By Abigail George
There is a torment in waiting for the psychosis to break.
You can never heal completely from that wreck. I can tell you what it is not. Psychosis is not polite madness. It is not going to go away any time soon. You will recover, but then again, you will relapse. Psychosis is, I am afraid, another dimension, a violent dimension, in which we are dealt the cruel blows of hallucinations and voices. I wish that it could only be my potential, food, music, and love that affected me deeply instead of psychosis. I have discovered that a woman and an inpatient of a mental hospital must always keep a diary. I have discovered that there is always this struggle for creativity, extraordinary innocence, and enduring hope within me. I have to be better. Better than sane and better than mania. I have to be better than when the hypomania triumphs.
I have discovered when I do better; everything begins working coordinated. My parents are my guardians. My mother’s love is my anchor in the great house where my childhood ruled. My lifeline. It features goals, adolescent potential, sanity, and sleep. For a long time, I lacked awareness of what having psychosis would mean in the long term. I know now that depression would make me an ordinary woman, but what gives me creativity? I have never been in love like other women. I have never married like other women. I have never had those children with the white picket fence, but I write books. They pour out of me. I dismantle marriage and give it a bad name in my short stories. All I know of life is empty fields and waiting rooms. I am waiting for doctors, psychiatrists to see me. I am left overwhelmed.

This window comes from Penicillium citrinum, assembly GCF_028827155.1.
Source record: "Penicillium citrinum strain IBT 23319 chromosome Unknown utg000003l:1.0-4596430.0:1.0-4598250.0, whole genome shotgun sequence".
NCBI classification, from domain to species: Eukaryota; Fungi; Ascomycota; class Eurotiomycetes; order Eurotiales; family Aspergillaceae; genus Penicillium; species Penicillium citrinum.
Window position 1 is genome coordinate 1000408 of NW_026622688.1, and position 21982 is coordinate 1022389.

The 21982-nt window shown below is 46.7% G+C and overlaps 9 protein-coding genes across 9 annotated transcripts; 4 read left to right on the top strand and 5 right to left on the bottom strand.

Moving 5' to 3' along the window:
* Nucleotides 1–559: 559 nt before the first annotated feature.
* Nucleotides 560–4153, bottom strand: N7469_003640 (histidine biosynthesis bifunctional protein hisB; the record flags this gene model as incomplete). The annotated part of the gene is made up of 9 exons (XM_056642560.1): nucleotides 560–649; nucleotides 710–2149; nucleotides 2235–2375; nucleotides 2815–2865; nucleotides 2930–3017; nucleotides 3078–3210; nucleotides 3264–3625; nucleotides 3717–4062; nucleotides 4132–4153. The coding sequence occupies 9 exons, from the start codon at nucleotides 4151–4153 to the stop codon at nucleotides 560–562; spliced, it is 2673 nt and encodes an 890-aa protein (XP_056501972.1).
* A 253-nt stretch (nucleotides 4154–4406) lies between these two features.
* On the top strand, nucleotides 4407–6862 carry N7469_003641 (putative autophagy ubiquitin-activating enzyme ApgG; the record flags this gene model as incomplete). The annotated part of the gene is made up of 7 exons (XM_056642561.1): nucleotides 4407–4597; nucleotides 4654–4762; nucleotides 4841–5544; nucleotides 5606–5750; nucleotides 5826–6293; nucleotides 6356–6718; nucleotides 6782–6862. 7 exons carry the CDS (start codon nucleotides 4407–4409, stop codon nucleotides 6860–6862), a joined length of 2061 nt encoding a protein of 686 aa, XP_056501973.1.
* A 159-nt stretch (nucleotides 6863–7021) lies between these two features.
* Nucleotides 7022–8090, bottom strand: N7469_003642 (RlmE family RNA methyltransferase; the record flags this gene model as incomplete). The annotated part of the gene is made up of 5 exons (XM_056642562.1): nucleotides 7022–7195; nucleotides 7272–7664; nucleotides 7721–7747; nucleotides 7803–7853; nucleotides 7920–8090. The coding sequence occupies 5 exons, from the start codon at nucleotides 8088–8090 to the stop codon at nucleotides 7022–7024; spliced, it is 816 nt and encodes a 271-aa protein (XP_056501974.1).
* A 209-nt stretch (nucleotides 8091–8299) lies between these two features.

I have been damaged, filled with anguish, bittersweet angst, and manic energy, and I have written with spontaneity. Family life and keeping diaries have saved my delicate psychological framework. It has motivated my intuition to dream again when all I have to offer the world is my sadness. I know what the word ‘lack’ or rather the term ‘lack of’ means. The lack of being there so wholly in the present. I know what the sensation of being caught between fantasy and illusion means. I spend a lot of time on my own now. I do not call the pain and the wounded feelings that stir deep within me loneliness. Psychosis is a nightmare. I cannot really bring myself to explain the parts of this non-reality that are also frightening for some.
It is only a voyage. It is only a voyage into eternity. There is winter in my heart. Ice in my lungs. The horrors of depravity in my chest. All are holding me down. This is a critical system. Psychosis is like suffocating in the dark. Drowning with despair on your left-hand side and hardship on your right. Studying the case studies of people who experience psychosis must give you a profound take on humanity. How much of our soul we give away. How much we take and take and take from the people around us. These are people who love us. After all, the people who treat us, the doctors, the nurses, are not strangers. These are all rhythms that go by the name of love. These are all rhythms that are a return to love and normalcy. I think when I say that, I mean it to be factual.